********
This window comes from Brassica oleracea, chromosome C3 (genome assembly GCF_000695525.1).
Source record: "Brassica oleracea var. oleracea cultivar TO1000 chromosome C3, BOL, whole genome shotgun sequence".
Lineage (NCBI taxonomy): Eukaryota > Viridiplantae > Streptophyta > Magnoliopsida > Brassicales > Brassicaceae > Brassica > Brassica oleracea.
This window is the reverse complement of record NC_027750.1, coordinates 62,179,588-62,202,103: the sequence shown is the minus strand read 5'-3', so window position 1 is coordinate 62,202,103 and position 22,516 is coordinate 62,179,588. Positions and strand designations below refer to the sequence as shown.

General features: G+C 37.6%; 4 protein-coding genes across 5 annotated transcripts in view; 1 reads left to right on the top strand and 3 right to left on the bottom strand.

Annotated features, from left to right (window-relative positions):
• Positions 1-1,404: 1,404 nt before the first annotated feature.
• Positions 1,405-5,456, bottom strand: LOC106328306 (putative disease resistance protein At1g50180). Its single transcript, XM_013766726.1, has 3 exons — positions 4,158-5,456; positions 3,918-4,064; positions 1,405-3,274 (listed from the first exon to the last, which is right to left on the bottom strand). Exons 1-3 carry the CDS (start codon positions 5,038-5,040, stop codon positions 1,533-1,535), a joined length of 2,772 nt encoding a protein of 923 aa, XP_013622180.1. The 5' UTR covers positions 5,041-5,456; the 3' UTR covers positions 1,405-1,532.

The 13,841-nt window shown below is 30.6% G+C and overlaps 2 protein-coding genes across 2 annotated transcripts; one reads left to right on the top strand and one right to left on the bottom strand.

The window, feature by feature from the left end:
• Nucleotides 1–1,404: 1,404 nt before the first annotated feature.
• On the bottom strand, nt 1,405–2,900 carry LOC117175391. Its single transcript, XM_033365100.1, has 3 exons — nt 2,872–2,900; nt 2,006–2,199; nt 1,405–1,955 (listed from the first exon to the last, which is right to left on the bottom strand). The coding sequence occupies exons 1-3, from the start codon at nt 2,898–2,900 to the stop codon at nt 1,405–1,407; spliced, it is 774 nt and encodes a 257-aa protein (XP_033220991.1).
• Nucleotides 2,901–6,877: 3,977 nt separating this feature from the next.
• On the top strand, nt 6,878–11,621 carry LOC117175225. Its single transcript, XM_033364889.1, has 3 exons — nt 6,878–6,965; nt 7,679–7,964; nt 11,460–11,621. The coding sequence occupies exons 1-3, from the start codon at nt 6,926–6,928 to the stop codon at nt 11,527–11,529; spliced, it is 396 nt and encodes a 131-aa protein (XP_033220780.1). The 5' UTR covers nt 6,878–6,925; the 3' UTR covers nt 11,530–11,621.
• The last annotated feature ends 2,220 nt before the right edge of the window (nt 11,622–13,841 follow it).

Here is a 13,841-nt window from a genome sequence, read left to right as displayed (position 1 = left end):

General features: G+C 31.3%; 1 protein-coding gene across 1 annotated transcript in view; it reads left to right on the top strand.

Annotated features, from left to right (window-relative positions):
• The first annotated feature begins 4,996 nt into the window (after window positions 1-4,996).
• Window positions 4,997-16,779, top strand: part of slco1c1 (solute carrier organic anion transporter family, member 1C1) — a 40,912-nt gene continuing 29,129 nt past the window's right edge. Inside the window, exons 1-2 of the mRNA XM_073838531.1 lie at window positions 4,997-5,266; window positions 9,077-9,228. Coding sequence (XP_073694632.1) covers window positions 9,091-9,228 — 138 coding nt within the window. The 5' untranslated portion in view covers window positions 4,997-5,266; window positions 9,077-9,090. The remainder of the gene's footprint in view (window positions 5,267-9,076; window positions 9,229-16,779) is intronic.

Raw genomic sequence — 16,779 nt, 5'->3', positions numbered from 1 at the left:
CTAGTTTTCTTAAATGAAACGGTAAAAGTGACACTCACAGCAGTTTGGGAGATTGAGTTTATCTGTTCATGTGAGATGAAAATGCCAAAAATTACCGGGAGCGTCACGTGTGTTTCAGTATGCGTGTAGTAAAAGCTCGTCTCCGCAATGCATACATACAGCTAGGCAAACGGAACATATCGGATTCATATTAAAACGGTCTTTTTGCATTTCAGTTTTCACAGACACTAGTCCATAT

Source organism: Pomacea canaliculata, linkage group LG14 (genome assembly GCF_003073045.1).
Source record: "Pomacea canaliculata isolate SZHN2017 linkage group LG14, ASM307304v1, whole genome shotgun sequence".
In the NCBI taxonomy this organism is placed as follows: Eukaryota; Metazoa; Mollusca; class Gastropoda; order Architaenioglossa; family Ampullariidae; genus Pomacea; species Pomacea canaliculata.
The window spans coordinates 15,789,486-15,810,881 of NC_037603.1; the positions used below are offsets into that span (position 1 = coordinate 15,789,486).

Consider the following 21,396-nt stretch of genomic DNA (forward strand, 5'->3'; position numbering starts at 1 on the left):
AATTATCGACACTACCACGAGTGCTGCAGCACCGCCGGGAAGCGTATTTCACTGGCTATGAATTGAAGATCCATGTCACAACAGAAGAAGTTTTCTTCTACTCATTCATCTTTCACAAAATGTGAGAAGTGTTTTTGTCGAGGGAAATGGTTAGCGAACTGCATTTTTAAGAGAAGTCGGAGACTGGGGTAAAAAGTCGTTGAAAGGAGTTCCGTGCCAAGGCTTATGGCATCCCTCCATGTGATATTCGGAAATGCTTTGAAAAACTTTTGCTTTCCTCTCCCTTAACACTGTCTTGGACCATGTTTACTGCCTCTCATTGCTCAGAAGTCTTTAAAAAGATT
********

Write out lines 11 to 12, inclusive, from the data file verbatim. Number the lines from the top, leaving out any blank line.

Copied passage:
• Nucleotides 1–1,404: 1,404 nt before the first annotated feature.
• On the bottom strand, nt 1,405–2,900 carry LOC117175391. Its single transcript, XM_033365100.1, has 3 exons — nt 2,872–2,900; nt 2,006–2,199; nt 1,405–1,955 (listed from the first exon to the last, which is right to left on the bottom strand). The coding sequence occupies exons 1-3, from the start codon at nt 2,898–2,900 to the stop codon at nt 1,405–1,407; spliced, it is 774 nt and encodes a 257-aa protein (XP_033220991.1).